I made many new friends recently at the November conference in Calgary. One, in particular inspired me to write this blog. Her remarkable brilliance shone like a beacon! Even as busy as it was, her drive to approach me was centered around her desire to see how she could help the cause of autism and advocate for others like herself. This was very unusual indeed, I thought, for a person with Asperger’s – to reach out and extend her own advocacy. It is usually the other way around. As many of us know, tenacity is quite a prominent trait for people with Asperger’s. Once they get an idea, they stay on it come rain, shine, hale, sleet, snow and even adversity – sometimes even at the expense of not being ‘cool’, like so many ‘normies’. As a result, not only do they accomplish their goal, but they also master it with excellence!
There she stood, patiently waiting until there was a spot to slip in and ask me how she could help out in her home town 7 hours away.
Her coy, shy demeanor was a giveaway. Knowing instantly that she was a person with Asperger’s, I was beyond elated to connect with her and talk about ideas. Through the course of the two days, I learned so much about her. Her passion for animals took her on a path to seek a career as a veterinarian.
So, there are her qualities – tenacity, brilliance, and mastery. Combine those with her ‘skill set’, compassion for animals, patience, love, empathy, math, intelligence and desire to accomplish something.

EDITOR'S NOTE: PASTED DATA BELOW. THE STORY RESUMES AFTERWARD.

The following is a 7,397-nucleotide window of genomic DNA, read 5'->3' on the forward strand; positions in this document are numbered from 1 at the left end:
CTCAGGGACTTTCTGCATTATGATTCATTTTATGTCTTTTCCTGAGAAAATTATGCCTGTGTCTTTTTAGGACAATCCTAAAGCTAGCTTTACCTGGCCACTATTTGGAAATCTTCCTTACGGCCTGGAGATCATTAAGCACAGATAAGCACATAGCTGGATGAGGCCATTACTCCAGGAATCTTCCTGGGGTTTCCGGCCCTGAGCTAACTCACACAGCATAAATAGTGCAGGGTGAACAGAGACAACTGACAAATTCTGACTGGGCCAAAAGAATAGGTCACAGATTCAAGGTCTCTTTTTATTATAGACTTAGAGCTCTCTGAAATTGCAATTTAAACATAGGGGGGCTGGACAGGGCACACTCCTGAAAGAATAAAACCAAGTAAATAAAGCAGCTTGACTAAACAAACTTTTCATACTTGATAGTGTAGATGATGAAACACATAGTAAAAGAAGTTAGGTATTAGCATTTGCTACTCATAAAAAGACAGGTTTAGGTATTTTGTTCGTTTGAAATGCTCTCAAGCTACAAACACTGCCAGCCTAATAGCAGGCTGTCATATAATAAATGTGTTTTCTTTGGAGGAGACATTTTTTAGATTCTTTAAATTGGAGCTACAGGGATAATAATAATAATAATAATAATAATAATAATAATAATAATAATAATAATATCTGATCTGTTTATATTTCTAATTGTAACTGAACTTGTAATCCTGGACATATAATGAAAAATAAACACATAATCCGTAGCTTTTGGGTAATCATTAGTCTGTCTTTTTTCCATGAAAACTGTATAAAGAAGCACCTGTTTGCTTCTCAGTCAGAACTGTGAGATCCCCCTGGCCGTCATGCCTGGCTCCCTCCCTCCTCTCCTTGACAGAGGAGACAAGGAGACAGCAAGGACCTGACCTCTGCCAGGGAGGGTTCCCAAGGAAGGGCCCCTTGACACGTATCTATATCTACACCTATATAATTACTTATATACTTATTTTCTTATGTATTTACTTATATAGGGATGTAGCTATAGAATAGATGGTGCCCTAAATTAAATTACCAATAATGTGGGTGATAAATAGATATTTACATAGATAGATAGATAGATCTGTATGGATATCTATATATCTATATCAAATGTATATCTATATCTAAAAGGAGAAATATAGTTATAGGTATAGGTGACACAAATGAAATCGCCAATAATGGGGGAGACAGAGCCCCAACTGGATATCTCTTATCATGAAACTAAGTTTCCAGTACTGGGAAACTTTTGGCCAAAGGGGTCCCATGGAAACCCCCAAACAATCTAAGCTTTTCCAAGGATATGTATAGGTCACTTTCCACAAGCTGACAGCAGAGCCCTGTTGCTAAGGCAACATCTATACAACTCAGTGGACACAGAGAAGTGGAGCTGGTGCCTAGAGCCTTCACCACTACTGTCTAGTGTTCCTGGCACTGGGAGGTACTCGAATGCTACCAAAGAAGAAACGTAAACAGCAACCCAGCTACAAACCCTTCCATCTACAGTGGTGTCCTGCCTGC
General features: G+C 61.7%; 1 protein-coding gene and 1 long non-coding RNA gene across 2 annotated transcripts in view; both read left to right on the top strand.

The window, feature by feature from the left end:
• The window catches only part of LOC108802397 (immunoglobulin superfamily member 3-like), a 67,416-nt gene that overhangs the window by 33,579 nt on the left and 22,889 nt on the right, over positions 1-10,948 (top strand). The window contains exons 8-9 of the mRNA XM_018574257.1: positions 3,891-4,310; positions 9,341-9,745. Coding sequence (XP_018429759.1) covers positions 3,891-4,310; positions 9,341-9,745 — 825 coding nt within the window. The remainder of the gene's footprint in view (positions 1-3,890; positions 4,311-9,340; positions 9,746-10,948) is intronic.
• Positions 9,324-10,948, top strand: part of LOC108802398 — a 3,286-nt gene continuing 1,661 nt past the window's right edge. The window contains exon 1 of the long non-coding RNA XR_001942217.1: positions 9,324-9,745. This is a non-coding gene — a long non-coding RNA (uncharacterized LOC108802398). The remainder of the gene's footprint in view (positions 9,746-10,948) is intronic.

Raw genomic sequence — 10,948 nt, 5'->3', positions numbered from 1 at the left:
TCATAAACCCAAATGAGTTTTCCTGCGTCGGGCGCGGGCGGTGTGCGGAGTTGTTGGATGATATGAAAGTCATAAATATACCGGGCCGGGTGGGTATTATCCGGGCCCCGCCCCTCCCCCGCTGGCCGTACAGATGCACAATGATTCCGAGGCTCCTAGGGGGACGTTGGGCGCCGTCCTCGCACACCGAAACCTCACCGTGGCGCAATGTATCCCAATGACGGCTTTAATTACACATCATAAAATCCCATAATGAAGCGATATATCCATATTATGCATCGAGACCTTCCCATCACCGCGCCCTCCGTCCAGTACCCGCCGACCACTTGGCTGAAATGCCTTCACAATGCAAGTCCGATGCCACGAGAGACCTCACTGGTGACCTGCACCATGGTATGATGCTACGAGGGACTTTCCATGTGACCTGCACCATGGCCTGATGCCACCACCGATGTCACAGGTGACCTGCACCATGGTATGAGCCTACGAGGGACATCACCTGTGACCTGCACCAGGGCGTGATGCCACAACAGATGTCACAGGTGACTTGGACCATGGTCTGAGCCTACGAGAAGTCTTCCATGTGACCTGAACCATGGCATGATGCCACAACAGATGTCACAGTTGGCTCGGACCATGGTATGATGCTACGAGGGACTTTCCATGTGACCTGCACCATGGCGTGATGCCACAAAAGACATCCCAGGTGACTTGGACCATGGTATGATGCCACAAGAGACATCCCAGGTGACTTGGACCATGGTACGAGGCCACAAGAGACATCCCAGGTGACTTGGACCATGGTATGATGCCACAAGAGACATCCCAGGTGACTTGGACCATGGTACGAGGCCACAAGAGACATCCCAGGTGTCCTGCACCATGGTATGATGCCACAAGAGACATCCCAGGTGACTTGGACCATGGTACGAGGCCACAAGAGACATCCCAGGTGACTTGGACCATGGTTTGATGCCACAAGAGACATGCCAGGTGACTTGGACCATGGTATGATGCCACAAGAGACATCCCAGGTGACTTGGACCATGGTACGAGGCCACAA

But even with the right recipe, many brilliant people get overlooked, out-numbered, neglected, rejected, or even ejected!
After 3 years actively into a university veterinary program, she was told to leave because the headmaster felt she wasn’t “normal enough” to be there. When she was told she wasn’t going to back out, she was forced out of the program.
Since then, she has started her University studies, aspiring for a science degree in immunology and microbiology. At this time, she is not certain she will pursue a career in veterinary medicine, but leaves the option open.
Devastation is not an option, even for this young lady. Her mother was quite disappointed about her not being accepted to the university, but has remained extremely supportive of her daughter and what she always chose to do. ‘Mom’ is always there to bat when she needs her, even through tough times. She admires her mother on several levels, and has a strong family support system in place as well. Without the love and support of her parents and brother, she would not be where she is today.
She is out there in full swing now, sharing her passions for those like her on a mission for advocacy to make changes. This type of rejection happens all too many times for this modern day and age. It’s time to turn the tables. I’m sure Dr. Temple Grandin would agree with her.
I hope and pray that some day, the colleges and universities will not only accept students with Asperger’s, but actually seek them out! I think you, the reader, might also agree. It’s time to turn off the walls and open the doors, folks! Let’s help the universities and workplaces realize what a wealth of minds they have right at their fingertips!